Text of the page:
uld rule of it had been so too! Many times he fell into those things which could not escape laughter ; as when he said in the person of Cæfar, one speaking to him,

Cæfar thou doft me wrong," He reply'd,

Cæfar did never wrong, but with just causę ;" and such like, which were ridiculous. But he redeemed his vices with his virtues. There was ever more in him to be praised, than to be pardoned."

As an author, his character has been so often drawn by the most eninent writers of the times, that I shall only add what Dr. Young fays of him in his Conjectures on Original Composition,—“ Shakspeare mingled no water with his wine, lowered his genius by no vapid imitation. Shakspeare gave us a Sbakspeare, nor could the first in ancient fame have given us more. ShakJpeare is not their son, but brother; their equal ; and that in spite of all his faults. Think you this too bold? Consider, in those ancients, what is it the world admires ? Not the fewness of their faults, but the number and brightness of their beauties; and if ShakSpeare is their equal (as he doubtless is) in that which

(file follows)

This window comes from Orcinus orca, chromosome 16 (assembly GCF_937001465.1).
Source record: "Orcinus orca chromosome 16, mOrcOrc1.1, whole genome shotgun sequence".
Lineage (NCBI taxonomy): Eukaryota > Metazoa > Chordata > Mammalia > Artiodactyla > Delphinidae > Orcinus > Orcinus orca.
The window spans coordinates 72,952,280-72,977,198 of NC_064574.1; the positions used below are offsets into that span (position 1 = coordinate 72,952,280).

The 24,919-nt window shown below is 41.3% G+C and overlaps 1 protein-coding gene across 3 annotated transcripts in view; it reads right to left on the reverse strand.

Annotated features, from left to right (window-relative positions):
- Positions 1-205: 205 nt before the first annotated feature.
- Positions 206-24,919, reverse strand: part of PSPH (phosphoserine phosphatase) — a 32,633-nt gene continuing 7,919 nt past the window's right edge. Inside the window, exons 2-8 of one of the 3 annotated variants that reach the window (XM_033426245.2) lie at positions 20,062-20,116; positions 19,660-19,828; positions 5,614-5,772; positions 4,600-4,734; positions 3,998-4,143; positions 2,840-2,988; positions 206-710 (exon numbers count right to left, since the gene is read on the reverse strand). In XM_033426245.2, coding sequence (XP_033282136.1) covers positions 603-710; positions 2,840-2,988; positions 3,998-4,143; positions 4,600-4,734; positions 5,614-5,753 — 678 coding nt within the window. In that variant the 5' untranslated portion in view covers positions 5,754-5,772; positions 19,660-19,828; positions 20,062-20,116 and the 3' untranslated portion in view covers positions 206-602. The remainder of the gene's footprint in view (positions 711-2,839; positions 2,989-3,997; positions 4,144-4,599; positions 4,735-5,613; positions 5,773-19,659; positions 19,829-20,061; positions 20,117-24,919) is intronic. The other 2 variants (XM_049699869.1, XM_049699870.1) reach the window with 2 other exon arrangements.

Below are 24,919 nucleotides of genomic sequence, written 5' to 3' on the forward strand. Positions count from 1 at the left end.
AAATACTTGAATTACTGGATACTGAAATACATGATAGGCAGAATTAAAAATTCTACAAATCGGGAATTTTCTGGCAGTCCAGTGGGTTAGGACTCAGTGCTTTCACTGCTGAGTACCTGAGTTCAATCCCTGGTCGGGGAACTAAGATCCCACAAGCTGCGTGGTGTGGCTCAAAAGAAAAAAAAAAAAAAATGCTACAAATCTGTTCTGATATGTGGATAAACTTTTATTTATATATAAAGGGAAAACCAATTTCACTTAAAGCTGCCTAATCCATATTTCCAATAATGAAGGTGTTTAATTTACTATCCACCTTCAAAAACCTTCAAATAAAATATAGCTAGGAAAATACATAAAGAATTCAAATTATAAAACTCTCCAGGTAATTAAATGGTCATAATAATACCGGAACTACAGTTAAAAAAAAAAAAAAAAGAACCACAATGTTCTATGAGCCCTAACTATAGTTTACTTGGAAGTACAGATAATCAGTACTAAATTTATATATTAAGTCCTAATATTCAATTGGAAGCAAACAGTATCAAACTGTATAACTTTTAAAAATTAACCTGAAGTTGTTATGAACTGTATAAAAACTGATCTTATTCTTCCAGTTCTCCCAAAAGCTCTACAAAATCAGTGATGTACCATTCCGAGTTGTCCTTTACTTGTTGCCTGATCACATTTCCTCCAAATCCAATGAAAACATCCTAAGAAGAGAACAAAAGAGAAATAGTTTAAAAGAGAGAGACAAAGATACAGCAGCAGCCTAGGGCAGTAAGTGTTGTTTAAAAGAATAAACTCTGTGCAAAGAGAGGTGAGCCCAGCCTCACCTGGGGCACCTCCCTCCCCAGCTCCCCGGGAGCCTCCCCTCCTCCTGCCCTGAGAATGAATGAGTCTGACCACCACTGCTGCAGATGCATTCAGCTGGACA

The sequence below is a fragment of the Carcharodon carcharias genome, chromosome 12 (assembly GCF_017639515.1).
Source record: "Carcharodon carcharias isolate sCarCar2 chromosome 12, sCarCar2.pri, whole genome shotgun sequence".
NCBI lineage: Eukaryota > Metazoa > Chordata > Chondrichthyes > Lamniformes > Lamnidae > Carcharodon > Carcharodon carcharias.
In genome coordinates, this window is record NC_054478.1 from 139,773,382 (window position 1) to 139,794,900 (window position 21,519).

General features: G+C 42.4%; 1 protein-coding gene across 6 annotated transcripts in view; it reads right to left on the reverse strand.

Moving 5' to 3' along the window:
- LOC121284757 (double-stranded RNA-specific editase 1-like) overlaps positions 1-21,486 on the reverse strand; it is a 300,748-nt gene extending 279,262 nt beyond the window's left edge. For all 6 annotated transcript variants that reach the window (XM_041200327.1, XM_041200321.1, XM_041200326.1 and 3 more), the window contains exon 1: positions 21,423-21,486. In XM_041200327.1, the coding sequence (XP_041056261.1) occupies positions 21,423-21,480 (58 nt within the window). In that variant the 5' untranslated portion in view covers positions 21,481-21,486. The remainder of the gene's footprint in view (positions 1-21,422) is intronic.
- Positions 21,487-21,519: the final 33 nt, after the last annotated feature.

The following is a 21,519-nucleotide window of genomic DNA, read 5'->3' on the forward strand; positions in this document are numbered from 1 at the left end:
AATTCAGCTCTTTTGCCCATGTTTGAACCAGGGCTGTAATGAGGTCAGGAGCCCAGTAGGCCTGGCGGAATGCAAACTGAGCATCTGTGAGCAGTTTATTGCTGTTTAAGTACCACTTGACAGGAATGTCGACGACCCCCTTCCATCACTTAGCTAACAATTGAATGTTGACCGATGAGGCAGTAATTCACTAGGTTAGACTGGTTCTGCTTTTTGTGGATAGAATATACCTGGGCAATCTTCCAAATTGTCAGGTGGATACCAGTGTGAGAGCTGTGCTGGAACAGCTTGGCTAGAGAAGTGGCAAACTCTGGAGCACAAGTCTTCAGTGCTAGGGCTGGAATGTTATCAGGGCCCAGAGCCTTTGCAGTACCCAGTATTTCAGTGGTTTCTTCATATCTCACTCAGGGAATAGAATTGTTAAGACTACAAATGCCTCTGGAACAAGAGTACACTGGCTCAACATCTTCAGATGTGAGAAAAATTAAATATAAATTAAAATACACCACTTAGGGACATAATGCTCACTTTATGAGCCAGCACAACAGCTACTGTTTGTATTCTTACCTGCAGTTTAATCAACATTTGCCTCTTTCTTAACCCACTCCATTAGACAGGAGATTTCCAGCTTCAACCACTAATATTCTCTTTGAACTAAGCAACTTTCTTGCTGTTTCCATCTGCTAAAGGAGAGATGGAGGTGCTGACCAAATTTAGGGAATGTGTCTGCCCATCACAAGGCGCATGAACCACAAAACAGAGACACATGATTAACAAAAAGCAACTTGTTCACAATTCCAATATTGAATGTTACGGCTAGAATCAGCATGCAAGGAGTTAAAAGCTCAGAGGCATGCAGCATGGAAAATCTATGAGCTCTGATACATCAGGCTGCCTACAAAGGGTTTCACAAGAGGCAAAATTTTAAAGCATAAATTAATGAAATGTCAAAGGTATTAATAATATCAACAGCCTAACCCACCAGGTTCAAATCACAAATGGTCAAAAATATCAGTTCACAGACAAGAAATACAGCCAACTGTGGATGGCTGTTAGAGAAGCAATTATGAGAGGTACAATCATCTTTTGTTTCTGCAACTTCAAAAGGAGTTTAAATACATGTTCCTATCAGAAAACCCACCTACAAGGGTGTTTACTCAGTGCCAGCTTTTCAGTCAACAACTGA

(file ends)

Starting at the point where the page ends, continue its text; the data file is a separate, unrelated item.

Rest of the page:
in them is admired, then is Sbakspeare as great as they ; and not impotence, but some other cause must be charged with his defects. When we are setting these great men in competition, what but the coinparative size of their genius is the subject of our enquiry : and a giant loses nothing of his size, though he should chance to trip in his race.